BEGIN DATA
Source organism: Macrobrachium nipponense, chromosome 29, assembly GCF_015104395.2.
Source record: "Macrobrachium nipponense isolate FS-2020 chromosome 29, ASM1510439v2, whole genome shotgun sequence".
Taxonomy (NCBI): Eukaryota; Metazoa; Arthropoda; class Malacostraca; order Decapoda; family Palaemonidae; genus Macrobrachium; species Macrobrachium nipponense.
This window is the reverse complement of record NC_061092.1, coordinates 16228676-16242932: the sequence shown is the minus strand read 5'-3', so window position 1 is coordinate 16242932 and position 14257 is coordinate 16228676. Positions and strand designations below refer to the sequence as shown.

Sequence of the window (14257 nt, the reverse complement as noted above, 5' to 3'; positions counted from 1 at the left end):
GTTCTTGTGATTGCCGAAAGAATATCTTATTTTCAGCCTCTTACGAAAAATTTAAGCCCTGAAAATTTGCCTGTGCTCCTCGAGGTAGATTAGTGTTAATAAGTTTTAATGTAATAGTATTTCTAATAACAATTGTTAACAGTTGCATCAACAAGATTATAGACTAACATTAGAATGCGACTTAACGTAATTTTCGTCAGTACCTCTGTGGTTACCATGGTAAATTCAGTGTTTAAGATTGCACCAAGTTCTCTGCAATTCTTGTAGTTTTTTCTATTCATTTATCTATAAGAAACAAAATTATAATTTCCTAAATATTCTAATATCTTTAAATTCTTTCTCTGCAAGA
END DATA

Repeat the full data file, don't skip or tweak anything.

Source organism: Macrobrachium nipponense, chromosome 29, assembly GCF_015104395.2.
Source record: "Macrobrachium nipponense isolate FS-2020 chromosome 29, ASM1510439v2, whole genome shotgun sequence".
Taxonomy (NCBI): Eukaryota; Metazoa; Arthropoda; class Malacostraca; order Decapoda; family Palaemonidae; genus Macrobrachium; species Macrobrachium nipponense.
This window is the reverse complement of record NC_061092.1, coordinates 16228676-16242932: the sequence shown is the minus strand read 5'-3', so window position 1 is coordinate 16242932 and position 14257 is coordinate 16228676. Positions and strand designations below refer to the sequence as shown.

Sequence of the window (14257 nt, the reverse complement as noted above, 5' to 3'; positions counted from 1 at the left end):
GTTCTTGTGATTGCCGAAAGAATATCTTATTTTCAGCCTCTTACGAAAAATTTAAGCCCTGAAAATTTGCCTGTGCTCCTCGAGGTAGATTAGTGTTAATAAGTTTTAATGTAATAGTATTTCTAATAACAATTGTTAACAGTTGCATCAACAAGATTATAGACTAACATTAGAATGCGACTTAACGTAATTTTCGTCAGTACCTCTGTGGTTACCATGGTAAATTCAGTGTTTAAGATTGCACCAAGTTCTCTGCAATTCTTGTAGTTTTTTCTATTCATTTATCTATAAGAAACAAAATTATAATTTCCTAAATATTCTAATATCTTTAAATTCTTTCTCTGCAAGA